Why DOES Dominic Raab have a BROOM propping his door shut? Viewers are left baffled by foreign secretary’s unusual ‘security’ system during TV interview
- Foreign Secretary Dominic Raab was taking part in a Sky News TV interview
- Eagle-eyed viewers spotted how he used broom to jam the room’s door shut
- Social media users took to Twitter to share their amusement at the technique
- Defies trend of Conservative politicians choosing to pose in front of union flags
Dominic Raab has left viewers confused after it appears he ‘outsourced his personal security’ to a broomstick in an attempt to keep his door closed during a TV interview.
Eagle-eyed viewers noticed the Foreign Secretary’s ‘high security’ method of propping the brush head underneath his door handle to stop his interview potentially being hijacked by his children.
Mr Raab was appearing on Sky News this morning from his Esher, Surrey, home as the government prepares to unveil its roadmap out of an almost two-month state of lockdown.
But having seen several colleagues have interviews from home interrupted by family members, the father-of-two came prepared by jamming a broomstick up against his door.
Eagle-eyed viewers noticed the Foreign Secretary’s ‘high security’ method of propping the brush head underneath his door handle to stop his interview potentially hijacked by his children
But having seen several colleagues have interviews from home interrupted by family members, the father-of-two came prepared by jamming the broomstick up against the door
As he discussed the successful rollout of vaccines and the situation regarding Dubai’s Princess Latifa, viewers appeared more interested in Mr Raab’s own security provisions.
Michael Ripley wrote: ‘Dominic Raab demonstrating the MI6 training that clearly comes with the post of foreign secretary, by securing entry points to his room using a broom under the door handle during a @SkyNews interview.’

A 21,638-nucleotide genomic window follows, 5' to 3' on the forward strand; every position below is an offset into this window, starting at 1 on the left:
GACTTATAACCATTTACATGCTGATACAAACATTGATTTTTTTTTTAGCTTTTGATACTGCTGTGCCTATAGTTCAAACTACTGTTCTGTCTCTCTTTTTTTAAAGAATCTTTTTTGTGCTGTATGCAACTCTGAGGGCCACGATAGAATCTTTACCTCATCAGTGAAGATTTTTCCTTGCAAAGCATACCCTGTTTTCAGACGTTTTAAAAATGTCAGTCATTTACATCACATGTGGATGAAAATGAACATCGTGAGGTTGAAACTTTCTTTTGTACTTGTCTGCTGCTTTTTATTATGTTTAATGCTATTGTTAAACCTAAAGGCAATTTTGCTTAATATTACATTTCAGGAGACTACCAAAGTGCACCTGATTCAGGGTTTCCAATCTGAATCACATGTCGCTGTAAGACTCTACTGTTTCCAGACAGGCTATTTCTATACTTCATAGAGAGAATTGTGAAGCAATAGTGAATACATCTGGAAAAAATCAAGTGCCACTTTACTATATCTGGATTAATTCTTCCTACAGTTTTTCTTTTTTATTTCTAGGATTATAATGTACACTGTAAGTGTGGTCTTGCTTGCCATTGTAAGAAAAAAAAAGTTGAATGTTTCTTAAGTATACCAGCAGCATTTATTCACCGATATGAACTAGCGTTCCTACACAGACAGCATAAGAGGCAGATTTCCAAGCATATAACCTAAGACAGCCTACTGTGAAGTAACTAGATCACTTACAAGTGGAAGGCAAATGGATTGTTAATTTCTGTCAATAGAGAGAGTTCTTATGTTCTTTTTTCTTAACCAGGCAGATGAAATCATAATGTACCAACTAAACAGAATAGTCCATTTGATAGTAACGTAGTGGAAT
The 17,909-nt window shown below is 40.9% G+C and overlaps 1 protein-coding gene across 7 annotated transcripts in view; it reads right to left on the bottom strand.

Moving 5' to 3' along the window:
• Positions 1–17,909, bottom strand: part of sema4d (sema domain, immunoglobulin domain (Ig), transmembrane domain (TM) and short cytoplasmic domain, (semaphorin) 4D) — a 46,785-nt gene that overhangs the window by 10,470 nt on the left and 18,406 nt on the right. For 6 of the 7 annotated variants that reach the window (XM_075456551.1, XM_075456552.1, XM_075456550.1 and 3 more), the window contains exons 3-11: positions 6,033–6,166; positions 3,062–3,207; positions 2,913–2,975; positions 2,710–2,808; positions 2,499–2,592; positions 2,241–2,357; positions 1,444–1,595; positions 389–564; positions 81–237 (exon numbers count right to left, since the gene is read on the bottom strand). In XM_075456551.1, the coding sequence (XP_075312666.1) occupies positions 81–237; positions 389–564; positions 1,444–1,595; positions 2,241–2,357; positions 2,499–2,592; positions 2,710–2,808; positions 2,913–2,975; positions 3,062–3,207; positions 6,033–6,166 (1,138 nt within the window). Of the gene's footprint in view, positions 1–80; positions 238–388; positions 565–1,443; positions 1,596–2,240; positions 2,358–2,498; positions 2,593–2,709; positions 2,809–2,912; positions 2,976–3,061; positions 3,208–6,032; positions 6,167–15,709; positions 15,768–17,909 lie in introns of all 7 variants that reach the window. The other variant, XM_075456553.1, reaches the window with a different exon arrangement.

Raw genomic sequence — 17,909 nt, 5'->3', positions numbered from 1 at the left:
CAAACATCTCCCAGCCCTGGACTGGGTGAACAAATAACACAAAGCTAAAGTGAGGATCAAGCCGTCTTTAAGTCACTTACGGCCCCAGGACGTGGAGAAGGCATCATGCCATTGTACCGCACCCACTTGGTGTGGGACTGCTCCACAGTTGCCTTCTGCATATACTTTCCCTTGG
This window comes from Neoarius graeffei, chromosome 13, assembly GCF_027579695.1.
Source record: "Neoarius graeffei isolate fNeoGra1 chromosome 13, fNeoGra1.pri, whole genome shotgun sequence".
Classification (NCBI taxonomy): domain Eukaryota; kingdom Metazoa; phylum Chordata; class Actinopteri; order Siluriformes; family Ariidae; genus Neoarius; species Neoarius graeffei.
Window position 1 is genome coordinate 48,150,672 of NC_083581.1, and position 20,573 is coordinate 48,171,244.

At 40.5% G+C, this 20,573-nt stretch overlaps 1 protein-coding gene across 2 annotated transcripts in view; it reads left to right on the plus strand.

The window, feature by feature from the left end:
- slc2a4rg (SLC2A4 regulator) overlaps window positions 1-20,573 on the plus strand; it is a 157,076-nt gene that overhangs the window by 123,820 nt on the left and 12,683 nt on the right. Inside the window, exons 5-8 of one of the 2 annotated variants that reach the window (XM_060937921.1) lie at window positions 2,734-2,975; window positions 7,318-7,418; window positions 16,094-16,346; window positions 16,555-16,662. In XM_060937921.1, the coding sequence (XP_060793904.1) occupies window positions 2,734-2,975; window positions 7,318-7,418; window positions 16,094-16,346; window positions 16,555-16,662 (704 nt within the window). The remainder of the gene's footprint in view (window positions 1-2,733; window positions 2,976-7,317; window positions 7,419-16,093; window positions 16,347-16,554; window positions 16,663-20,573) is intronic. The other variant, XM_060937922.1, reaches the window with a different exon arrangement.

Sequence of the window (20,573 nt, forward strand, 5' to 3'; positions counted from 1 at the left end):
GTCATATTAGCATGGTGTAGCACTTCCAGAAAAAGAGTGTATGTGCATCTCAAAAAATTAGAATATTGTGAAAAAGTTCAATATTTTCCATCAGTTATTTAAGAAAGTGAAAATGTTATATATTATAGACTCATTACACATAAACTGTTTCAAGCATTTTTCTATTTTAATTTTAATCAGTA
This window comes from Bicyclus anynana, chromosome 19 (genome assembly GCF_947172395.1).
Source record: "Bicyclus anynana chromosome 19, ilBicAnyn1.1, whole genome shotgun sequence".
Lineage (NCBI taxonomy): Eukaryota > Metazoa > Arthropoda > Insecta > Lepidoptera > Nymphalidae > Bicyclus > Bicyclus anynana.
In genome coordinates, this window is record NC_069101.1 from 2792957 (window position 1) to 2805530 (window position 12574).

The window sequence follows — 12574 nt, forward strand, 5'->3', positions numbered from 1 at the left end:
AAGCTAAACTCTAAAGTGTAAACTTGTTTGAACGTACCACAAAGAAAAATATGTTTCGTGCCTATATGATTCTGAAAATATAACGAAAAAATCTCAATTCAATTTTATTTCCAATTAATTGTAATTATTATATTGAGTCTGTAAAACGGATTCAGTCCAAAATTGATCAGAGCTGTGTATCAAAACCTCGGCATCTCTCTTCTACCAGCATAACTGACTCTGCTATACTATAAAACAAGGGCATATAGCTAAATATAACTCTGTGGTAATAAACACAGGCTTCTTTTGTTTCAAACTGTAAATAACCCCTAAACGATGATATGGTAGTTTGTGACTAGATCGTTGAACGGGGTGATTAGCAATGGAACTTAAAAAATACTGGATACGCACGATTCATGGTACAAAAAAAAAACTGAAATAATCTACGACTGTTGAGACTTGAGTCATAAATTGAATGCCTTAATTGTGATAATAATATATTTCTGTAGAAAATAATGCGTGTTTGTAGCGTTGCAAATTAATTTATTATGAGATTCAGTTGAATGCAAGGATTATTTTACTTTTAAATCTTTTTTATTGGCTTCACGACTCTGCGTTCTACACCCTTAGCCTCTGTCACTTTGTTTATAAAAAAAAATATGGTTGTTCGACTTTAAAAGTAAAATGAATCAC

Joana Ramiro commented: ‘Loving to see that Dominic Raab follows my nana’s old “trick” (read: Catholic mysticism) of putting a broom upside down against a door to get unwanted visitors out of your house.’
Chris Ball added: ‘The old use a broom to keep the kids out trick.’
Others noted that Mr Raab’s bare decor stood in contrast to the trend for his cabinet colleagues posing in front of union flags.
Stephanie Barlow: ‘With pretentious politicians carefully placing books, football shirts, photos of kids, art etc for their zoom calls, it was great to see Dominic Raab this morning with an upturned broom under his door handle to keep people out of the room while he’s on TV. Excellent!’
Mr Raab’s appearance comes just days ahead of Boris Johnson’s big ‘roadmap’ out of lockdown announcement – which is set to see all primary and secondary schools reopening from March 8.
Prime Minister Boris Johnson says the highly-anticipated plans, set to be announced on February 22 – will be ‘based firmly on a cautious and prudent approach’ to ease restrictions in ‘such a way as to be irreversible’.
But with questions still being asked about how the country could come out of lockdown safely, Mr Raab had appeared on Sky News to discuss improvements in mass testing programmes.
He said that testing pilots such as in Liverpool had shown the ‘value’ of coronavirus testing carried out at scale.
When asked about a potential programme of mass testing, he told Sky News: ‘We learnt previously in places like Liverpool and other areas in the north, the value, particularly when you have got a spike, of testing done at scale and at pace, particularly with the new lateral flow testing.’
Mr Raab said that the vaccine rollout, treatments for coronavirus and carrying out lateral flow testing ‘at scale, at pace’ would be ‘important’ when easing the lockdown.
On lateral flow testing, he added: ‘So that when you do have upticks of the virus, we can come down on it like a tonne of bricks.
‘It’s only one part of the strategic jigsaw, if you like, but make sure we can come down on it like a tonne of bricks.
‘There is a range of measures, but testing and rapid lateral flow testing is a key part of that.’